Item description for Asia Shock: Horror and Dark Cinema from Japan, Korea, Hong Kong, and Thailand by Patrick Galloway & Greg Lofrano...
Asian Extreme cinema is hot, and this book lays it out in all its gory glory. Patrick Galloway, who last looked at samurai movies in his well-received Stray Dogs and Lone Wolves, now takes on Asian masters of suspense, exploitation, the supernatural, and bone-chilling, blood-curdling fear and evil. The films featured here are pan-Asian, including Korea and Thailand, and represent a mix of classics and the contemporary cutting edge. Included are viewing tips and overviews of genres and cultures.
"Galloway has all sorts of interesting insights and facts that'll make you want to rewatch your favorites, or check out some that you've never seen." -- Wired
"It has a conversational feel, as if you're sitting down with a film buddy and just discussing the film." -- Twitch
"What with brain-sauce spaghetti, switchblade cellphones, and other wonders, could horror flicks from Korea, Japan, and Hong Kong be any better? PatrickGalloway savors the genre in Asia Shock." East Bay Express
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Est. Packaging Dimensions: Length: 0.5" Width: 7" Height: 8.75" Weight: 0.9 lbs.
Release Date Nov 1, 2006
Publisher Stone Bridge Press
ISBN 1933330120 ISBN13 9781933330129
Availability 0 units.
More About Patrick Galloway & Greg Lofrano
Film critic Patrick Galloway won over readers with film guides Stray Dogs & Lone Wolves: The Samurai Film Handbook, and Asia Shock: Horror and Dark Cinema from Japan, Korea, Hong Kong, and Thailand. A lifelong student of Asian philosophy and culture, Galloway has traveled in Japan, Hong Kong, India and Nepal. He lives in the Bay Area.
Reviews - What do customers think about Asia Shock: Horror and Dark Cinema from Japan, Korea, Hong Kong, and Thailand?
Informative.... But Gives Away Too Much If You Haven't Seen the Movie Aug 27, 2008
I purchased the book because of the reviews and because there aren't that many books on J-Horror. A few things I didn't like- while the movie reviews are well written and quite obvious that the author has watched them- there is way too much detail, i.e. spoilers in the reviews. If you have not watched the movie yet, you won't need to as the author gives you pseudo spoilers in key areas of the movie. It's the equivalent of reading a Cliff's Notes version of the movie.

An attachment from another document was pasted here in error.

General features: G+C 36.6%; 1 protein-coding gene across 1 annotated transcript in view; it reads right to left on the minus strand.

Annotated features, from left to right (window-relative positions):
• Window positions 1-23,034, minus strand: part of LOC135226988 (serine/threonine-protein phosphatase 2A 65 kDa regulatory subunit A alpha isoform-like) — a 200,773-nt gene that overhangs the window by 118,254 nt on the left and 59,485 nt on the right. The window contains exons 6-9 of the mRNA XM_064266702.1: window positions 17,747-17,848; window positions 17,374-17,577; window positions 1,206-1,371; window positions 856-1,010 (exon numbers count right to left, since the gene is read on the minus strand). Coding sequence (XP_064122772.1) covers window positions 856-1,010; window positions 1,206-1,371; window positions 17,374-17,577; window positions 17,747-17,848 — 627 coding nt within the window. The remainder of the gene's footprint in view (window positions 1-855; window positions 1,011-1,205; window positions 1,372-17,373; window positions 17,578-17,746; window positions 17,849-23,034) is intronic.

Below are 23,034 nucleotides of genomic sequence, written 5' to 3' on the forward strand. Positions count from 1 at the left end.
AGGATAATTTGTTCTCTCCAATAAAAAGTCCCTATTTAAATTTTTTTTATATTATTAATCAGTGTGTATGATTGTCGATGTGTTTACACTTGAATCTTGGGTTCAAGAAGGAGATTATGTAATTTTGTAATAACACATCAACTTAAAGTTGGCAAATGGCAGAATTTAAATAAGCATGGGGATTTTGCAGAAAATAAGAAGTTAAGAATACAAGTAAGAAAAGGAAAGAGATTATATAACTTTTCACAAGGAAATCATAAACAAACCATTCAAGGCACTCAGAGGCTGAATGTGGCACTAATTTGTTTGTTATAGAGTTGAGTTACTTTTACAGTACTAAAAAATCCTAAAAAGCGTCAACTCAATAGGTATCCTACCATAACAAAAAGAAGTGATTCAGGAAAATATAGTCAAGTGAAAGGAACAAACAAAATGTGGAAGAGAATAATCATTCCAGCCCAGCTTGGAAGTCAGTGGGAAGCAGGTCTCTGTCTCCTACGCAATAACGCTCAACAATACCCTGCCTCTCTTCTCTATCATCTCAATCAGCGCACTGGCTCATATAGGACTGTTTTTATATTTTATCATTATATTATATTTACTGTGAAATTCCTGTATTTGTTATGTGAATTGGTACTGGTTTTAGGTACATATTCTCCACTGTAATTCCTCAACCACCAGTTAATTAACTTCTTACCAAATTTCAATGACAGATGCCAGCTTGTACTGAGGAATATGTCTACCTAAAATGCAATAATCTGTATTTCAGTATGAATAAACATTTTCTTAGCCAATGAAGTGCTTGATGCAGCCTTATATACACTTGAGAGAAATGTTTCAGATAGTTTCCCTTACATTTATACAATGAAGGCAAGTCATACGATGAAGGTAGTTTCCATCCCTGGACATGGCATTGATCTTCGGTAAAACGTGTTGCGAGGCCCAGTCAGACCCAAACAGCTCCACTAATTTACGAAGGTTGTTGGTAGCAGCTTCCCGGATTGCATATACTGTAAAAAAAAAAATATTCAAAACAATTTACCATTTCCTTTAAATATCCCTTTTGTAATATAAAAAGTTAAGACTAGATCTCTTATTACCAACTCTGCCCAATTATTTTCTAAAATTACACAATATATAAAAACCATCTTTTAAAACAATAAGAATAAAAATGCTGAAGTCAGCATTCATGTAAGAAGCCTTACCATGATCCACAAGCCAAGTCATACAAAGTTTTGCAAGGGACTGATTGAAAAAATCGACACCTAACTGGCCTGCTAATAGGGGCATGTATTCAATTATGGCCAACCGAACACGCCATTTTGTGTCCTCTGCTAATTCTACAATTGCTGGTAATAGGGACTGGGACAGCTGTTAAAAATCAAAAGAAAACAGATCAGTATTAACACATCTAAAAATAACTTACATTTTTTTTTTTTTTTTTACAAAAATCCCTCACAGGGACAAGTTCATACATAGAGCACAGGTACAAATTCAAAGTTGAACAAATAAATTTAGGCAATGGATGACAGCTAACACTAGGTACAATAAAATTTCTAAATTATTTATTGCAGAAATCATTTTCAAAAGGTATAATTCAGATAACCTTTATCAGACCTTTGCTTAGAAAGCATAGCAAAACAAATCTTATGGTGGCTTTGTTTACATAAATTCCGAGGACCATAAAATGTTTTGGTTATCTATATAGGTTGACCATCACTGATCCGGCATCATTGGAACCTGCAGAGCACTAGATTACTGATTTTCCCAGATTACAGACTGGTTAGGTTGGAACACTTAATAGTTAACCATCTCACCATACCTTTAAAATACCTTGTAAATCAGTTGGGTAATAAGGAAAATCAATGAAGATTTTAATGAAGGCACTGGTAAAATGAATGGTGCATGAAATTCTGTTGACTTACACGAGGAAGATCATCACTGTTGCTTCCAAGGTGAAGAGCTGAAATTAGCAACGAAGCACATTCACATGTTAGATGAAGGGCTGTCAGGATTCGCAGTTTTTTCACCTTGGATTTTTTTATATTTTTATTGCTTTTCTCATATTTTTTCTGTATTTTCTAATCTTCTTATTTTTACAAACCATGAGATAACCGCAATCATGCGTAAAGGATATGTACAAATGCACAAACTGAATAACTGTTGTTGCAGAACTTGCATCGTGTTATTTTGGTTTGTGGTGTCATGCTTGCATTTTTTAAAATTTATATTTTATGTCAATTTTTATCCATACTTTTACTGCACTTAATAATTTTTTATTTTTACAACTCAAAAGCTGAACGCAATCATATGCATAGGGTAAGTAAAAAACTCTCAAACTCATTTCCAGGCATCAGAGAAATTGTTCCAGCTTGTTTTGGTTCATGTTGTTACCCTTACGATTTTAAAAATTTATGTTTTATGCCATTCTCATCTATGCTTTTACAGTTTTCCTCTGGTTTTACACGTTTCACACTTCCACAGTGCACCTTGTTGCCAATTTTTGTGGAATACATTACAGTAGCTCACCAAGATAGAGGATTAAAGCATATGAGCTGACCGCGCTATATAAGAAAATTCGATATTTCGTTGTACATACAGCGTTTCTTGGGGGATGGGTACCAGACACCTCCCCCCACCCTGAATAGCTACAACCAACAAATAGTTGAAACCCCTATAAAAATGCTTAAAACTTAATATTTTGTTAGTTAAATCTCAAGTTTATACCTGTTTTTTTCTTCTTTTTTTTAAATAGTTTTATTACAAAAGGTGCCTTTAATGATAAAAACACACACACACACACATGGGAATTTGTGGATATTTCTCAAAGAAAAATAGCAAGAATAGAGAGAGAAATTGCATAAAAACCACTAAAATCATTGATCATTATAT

With the whole point of J-Horror focusing on mood, knowing what will happen ruins the tension and build up of the movie. I only read the reviews on movies in the book i had already seen and skipped the ones i plan on watching.
The other problem is the types of movies selected. Some are good, some are ok and some are just plain mediocre. For example , Takashi Miike's, "Visitor Q" was chosen for review (The author only picked movies he felt deserved recognition as a movie to watch), and while I am a fan of Miike, he goes from hot to cold and "Q" is definitely not one of his best, in my opinion (actually it was horrible). Plus a few of the movies are selected from the 70's and early 80's and definitely not in the same vein as what i expect in current J-horror.
Taste is subjective, so for better ideas skip the book, subscribe to Netflix and read the reviews/ratings and compare them against reviews/ratings at Rottentomatoes (RT tends to have more accurate ratings than Netflix user ratings).
A Great Read - Setting the Record Straight May 18, 2007
As an aspiring writer who was extremely impressed by the author's tone and style, as well as a fan of many of the films reviewed in Asia Shock, I am rather bemused by comments made by Vegan Viking from San Francisco. She writes: "Galloway mentions how Western audiences might not find cannibalism in Hong Kong such a stretch to imagine ... he shrugs it off by rationalizing along the lines of 'the Chinese eat a lot of weird food anyways,' implying that because the Chinese occasionally enjoy snake soup, it's only logical that they would break the universally held taboo against eating human flesh. I found this magnificently ignorant." These comments are just plain wrong. The movie in question is Three Extremes, a fictionalized account of real-life events in mainland China, and nowhere in his review does he say "Western audiences might not find cannibalism in Hong Kong such a stretch to imagine." Rather, Galloway discusses Chinese medicine's reliance on the body parts of some endangered species, then writes (pg. 69): "Such regrettable disregard for life has led many in the West to make the misguided leap of logic that Chinese people must not mind eating their own as well, whereas in reality, cannibalism is no doubt as abhorrent to Chinese people as any other group." Where Vegan Viking got the impression that Galloway was saying the exact opposite is beyond me!